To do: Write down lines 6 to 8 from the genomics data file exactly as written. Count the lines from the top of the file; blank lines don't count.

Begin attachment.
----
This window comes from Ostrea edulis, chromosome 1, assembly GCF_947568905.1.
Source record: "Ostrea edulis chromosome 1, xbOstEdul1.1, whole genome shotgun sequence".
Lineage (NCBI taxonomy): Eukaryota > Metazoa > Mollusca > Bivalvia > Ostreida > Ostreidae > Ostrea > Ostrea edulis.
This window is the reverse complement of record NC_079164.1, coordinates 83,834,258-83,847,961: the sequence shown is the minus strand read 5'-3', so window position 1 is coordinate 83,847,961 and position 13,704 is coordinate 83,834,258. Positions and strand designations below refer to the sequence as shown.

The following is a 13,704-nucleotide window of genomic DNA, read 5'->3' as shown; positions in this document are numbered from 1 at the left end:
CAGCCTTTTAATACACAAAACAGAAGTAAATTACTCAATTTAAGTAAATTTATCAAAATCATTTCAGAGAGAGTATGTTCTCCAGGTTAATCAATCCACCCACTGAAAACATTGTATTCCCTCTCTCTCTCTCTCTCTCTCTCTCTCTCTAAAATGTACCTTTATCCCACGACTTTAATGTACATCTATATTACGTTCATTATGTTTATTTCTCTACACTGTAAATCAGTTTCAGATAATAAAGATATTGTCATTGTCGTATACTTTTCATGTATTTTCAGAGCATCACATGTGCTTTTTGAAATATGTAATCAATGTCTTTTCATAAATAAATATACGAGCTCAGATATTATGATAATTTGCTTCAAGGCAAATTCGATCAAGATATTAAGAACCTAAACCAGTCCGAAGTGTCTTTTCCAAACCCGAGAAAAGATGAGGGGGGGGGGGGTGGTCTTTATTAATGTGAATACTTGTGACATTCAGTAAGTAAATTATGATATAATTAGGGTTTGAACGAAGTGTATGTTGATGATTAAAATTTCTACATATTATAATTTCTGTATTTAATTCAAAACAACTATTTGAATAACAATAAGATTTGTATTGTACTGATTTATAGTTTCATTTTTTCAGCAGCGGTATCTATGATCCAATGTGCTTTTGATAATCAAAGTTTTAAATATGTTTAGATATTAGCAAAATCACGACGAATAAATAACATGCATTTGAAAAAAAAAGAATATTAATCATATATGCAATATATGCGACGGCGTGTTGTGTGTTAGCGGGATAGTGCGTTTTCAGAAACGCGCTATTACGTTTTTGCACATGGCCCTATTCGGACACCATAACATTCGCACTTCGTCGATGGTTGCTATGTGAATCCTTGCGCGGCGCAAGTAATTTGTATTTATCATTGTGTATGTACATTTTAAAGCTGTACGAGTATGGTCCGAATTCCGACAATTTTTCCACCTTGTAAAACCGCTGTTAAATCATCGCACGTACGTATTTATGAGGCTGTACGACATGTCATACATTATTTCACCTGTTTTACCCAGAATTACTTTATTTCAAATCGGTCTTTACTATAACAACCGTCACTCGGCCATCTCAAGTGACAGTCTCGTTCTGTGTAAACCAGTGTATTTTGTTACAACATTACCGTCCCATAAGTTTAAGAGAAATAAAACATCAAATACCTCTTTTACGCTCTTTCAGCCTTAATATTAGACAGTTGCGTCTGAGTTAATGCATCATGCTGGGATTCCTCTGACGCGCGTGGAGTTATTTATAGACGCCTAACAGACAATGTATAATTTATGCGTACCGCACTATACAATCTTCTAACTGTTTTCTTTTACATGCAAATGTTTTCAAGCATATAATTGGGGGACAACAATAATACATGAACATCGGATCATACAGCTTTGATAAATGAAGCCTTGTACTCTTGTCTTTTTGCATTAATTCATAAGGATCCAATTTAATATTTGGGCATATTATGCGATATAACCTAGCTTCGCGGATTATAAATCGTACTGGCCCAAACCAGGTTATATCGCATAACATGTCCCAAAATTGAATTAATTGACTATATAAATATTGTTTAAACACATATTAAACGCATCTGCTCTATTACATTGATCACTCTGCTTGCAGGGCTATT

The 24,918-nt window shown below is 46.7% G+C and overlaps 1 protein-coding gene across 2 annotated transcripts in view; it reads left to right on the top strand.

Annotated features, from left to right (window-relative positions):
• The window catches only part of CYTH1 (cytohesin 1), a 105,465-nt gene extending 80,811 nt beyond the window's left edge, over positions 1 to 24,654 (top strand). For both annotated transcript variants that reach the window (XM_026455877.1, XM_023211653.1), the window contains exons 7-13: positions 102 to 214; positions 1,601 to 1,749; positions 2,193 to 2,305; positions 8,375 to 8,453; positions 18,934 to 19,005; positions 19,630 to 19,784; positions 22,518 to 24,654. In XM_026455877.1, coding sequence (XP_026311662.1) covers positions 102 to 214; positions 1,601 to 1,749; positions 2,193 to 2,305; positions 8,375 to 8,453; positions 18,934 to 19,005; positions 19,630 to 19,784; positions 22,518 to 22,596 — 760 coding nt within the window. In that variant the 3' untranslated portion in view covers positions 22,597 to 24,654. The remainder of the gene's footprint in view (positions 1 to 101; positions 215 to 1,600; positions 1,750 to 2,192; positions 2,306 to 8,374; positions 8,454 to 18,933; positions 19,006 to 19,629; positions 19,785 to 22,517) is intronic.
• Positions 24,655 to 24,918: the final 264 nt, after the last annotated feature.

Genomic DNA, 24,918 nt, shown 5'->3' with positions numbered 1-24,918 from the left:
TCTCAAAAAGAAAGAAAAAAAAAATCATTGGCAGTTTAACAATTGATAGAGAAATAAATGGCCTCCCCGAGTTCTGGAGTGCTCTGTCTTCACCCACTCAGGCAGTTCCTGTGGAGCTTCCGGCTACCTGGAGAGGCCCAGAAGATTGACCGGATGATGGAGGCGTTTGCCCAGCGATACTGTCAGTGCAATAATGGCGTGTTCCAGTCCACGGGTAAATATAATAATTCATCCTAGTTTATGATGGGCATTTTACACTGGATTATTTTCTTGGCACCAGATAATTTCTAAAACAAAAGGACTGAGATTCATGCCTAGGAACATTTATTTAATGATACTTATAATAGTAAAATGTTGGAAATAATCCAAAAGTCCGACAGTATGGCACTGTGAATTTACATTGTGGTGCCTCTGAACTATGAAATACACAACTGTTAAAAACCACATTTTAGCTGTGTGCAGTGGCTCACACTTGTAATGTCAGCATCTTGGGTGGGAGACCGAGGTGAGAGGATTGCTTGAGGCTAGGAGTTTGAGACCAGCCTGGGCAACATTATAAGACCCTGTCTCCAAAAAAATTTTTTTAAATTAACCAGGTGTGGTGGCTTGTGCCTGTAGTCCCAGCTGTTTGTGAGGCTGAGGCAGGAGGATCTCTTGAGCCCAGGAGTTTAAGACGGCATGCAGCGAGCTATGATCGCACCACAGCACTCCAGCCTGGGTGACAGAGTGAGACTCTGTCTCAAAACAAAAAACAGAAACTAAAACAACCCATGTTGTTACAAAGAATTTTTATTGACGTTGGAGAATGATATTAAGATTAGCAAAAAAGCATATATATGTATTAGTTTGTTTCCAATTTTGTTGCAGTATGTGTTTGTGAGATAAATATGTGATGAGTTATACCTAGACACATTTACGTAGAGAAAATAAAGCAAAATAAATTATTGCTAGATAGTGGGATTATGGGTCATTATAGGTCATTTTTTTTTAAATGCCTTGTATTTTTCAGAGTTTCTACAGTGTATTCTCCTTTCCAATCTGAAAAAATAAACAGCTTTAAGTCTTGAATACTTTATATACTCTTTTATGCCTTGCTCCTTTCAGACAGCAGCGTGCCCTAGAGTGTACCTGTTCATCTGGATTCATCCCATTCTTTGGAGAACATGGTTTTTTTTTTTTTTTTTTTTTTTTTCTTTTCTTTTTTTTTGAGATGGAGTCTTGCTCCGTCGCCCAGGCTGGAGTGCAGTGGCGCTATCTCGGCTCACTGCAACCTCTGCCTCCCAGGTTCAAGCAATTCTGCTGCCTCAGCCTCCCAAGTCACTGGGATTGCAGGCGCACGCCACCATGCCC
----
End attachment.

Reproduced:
CAGCCTTTTAATACACAAAACAGAAGTAAATTACTCAATTTAAGTAAATTTATCAAAATCATTTCAGAGAGAGTATGTTCTCCAGGTTAATCAATCCACCCACTGAAAACATTGTATTCCCTCTCTCTCTCTCTCTCTCTCTCTCTCTCTAAAATGTACCTTTATCCCACGACTTTAATGTACATCTATATTACGTTCATTATGTTTATTTCTCTACACTGTAAATCAGTTTCAGATAATAAAGATATTGTCATTGTCGTATACTTTTCATGTATTTTCAGAGCATCACATGTGCTTTTTGAAATATGTAATCAATGTCTTTTCATAAATAAATATACGAGCTCAGATATTATGATAATTTGCTTCAAGGCAAATTCGATCAAGATATTAAGAACCTAAACCAGTCCGAAGTGTCTTTTCCAAACCCGAGAAAAGATGAGGGGGGGGGGGGTGGTCTTTATTAATGTGAATACTTGTGACATTCAGTAAGTAAATTATGATATAATTAGGGTTTGAACGAAGTGTATGTTGATGATTAAAATTTCTACATATTATAATTTCTGTATTTAATTCAAAACAACTATTTGAATAACAATAAGATTTGTATTGTACTGATTTATAGTTTCATTTTTTCAGCAGCGGTATCTATGATCCAATGTGCTTTTGATAATCAAAGTTTTAAATATGTTTAGATATTAGCAAAATCACGACGAATAAATAACATGCATTTGAAAAAAAAAGAATATTAATCATATATGCAATATATGCGACGGCGTGTTGTGTGTTAGCGGGATAGTGCGTTTTCAGAAACGCGCTATTACGTTTTTGCACATGGCCCTATTCGGACACCATAACATTCGCACTTCGTCGATGGTTGCTATGTGAATCCTTGCGCGGCGCAAGTAATTTGTATTTATCATTGTGTATGTACATTTTAAAGCTGTACGAGTATGGTCCGAATTCCGACAATTTTTCCACCTTGTAAAACCGCTGTTAAATCATCGCACGTACGTATTTATGAGGCTGTACGACATGTCATACATTATTTCACCTGTTTTACCCAGAATTACTTTATTTCAAATCGGTCTTTACTATAACAACCGTCACTCGGCCATCTCAAGTGACAGTCTCGTTCTGTGTAAACCAGTGTATTTTGTTACAACATTACCGTCCCATAAGTTTAAGAGAAATAAAACATCAAATACCTCTTTTACGCTCTTTCAGCCTTAATATTAGACAGTTGCGTCTGAGTTAATGCATCATGCTGGGATTCCTCTGACGCGCGTGGAGTTATTTATAGACGCCTAACAGACAATGTATAATTTATGCGTACCGCACTATACAATCTTCTAACTGTTTTCTTTTACATGCAAATGTTTTCAAGCATATAATTGGGGGACAACAATAATACATGAACATCGGATCATACAGCTTTGATAAATGAAGCCTTGTACTCTTGTCTTTTTGCATTAATTCATAAGGATCCAATTTAATATTTGGGCATATTATGCGATATAACCTAGCTTCGCGGATTATAAATCGTACTGGCCCAAACCAGGTTATATCGCATAACATGTCCCAAAATTGAATTAATTGACTATATAAATATTGTTTAAACACATATTAAACGCATCTGCTCTATTACATTGATCACTCTGCTTGCAGGGCTATT

The 24,918-nt window shown below is 46.7% G+C and overlaps 1 protein-coding gene across 2 annotated transcripts in view; it reads left to right on the top strand.

Annotated features, from left to right (window-relative positions):